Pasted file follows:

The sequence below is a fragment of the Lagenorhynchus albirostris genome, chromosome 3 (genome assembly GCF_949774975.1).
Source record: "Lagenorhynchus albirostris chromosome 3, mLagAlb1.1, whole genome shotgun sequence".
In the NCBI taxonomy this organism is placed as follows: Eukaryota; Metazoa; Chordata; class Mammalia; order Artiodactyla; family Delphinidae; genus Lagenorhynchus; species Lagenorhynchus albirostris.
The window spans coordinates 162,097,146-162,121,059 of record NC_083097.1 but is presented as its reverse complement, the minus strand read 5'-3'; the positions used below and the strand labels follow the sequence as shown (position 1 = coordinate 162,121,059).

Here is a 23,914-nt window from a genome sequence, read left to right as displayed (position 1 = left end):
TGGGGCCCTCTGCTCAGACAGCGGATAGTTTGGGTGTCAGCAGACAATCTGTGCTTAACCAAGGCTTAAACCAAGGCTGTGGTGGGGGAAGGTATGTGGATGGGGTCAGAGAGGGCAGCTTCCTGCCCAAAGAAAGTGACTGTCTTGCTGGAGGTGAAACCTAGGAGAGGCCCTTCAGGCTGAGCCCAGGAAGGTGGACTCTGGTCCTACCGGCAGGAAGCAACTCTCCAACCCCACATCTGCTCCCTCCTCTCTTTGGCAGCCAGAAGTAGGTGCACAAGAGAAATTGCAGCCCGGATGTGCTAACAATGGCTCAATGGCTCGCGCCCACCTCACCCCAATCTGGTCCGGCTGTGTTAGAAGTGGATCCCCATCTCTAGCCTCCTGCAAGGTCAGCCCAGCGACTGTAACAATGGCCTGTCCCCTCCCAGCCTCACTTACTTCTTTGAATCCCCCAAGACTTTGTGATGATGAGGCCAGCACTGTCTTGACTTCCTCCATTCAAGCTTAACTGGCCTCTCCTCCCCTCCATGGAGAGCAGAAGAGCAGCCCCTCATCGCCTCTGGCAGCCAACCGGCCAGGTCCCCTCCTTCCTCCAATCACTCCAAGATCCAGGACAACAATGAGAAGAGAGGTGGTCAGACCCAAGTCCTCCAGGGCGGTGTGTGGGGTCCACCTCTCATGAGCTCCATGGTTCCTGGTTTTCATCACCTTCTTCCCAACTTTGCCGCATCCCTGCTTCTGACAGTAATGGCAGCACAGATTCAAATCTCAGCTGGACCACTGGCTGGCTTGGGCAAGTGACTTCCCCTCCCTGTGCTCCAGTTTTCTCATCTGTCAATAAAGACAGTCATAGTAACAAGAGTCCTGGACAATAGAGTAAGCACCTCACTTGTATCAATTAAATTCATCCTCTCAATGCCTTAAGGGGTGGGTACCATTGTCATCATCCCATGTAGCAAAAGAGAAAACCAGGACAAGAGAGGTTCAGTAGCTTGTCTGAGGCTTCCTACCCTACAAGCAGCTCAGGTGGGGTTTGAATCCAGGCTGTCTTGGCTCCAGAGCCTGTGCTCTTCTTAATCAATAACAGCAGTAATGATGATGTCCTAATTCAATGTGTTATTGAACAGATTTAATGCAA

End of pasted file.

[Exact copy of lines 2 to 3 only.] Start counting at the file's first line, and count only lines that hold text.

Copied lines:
Source record: "Lagenorhynchus albirostris chromosome 3, mLagAlb1.1, whole genome shotgun sequence".
In the NCBI taxonomy this organism is placed as follows: Eukaryota; Metazoa; Chordata; class Mammalia; order Artiodactyla; family Delphinidae; genus Lagenorhynchus; species Lagenorhynchus albirostris.